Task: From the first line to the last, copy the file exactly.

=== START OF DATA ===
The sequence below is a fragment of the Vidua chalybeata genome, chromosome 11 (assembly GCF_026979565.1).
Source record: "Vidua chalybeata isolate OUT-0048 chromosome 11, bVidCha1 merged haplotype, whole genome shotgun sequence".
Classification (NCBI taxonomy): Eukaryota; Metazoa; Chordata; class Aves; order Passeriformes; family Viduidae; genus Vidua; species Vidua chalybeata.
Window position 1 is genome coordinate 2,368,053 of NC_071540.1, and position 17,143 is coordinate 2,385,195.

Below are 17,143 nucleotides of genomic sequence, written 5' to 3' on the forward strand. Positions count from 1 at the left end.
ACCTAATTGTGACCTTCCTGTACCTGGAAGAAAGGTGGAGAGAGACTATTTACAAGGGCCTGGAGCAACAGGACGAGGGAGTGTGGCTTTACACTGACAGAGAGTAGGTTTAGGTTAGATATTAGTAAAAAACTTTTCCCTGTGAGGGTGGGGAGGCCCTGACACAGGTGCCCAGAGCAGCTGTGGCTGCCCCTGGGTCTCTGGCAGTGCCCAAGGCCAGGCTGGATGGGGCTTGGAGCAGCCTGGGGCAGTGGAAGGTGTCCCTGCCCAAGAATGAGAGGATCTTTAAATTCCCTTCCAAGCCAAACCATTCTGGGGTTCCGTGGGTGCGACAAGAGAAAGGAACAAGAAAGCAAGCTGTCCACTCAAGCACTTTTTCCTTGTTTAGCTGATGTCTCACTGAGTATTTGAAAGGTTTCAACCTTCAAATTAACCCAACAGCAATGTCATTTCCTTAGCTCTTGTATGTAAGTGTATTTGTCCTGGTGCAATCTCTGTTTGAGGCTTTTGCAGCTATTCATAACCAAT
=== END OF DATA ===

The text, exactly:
The sequence below is a fragment of the Vidua chalybeata genome, chromosome 11 (assembly GCF_026979565.1).
Source record: "Vidua chalybeata isolate OUT-0048 chromosome 11, bVidCha1 merged haplotype, whole genome shotgun sequence".
Classification (NCBI taxonomy): Eukaryota; Metazoa; Chordata; class Aves; order Passeriformes; family Viduidae; genus Vidua; species Vidua chalybeata.
Window position 1 is genome coordinate 2,368,053 of NC_071540.1, and position 17,143 is coordinate 2,385,195.

Below are 17,143 nucleotides of genomic sequence, written 5' to 3' on the forward strand. Positions count from 1 at the left end.
ACCTAATTGTGACCTTCCTGTACCTGGAAGAAAGGTGGAGAGAGACTATTTACAAGGGCCTGGAGCAACAGGACGAGGGAGTGTGGCTTTACACTGACAGAGAGTAGGTTTAGGTTAGATATTAGTAAAAAACTTTTCCCTGTGAGGGTGGGGAGGCCCTGACACAGGTGCCCAGAGCAGCTGTGGCTGCCCCTGGGTCTCTGGCAGTGCCCAAGGCCAGGCTGGATGGGGCTTGGAGCAGCCTGGGGCAGTGGAAGGTGTCCCTGCCCAAGAATGAGAGGATCTTTAAATTCCCTTCCAAGCCAAACCATTCTGGGGTTCCGTGGGTGCGACAAGAGAAAGGAACAAGAAAGCAAGCTGTCCACTCAAGCACTTTTTCCTTGTTTAGCTGATGTCTCACTGAGTATTTGAAAGGTTTCAACCTTCAAATTAACCCAACAGCAATGTCATTTCCTTAGCTCTTGTATGTAAGTGTATTTGTCCTGGTGCAATCTCTGTTTGAGGCTTTTGCAGCTATTCATAACCAAT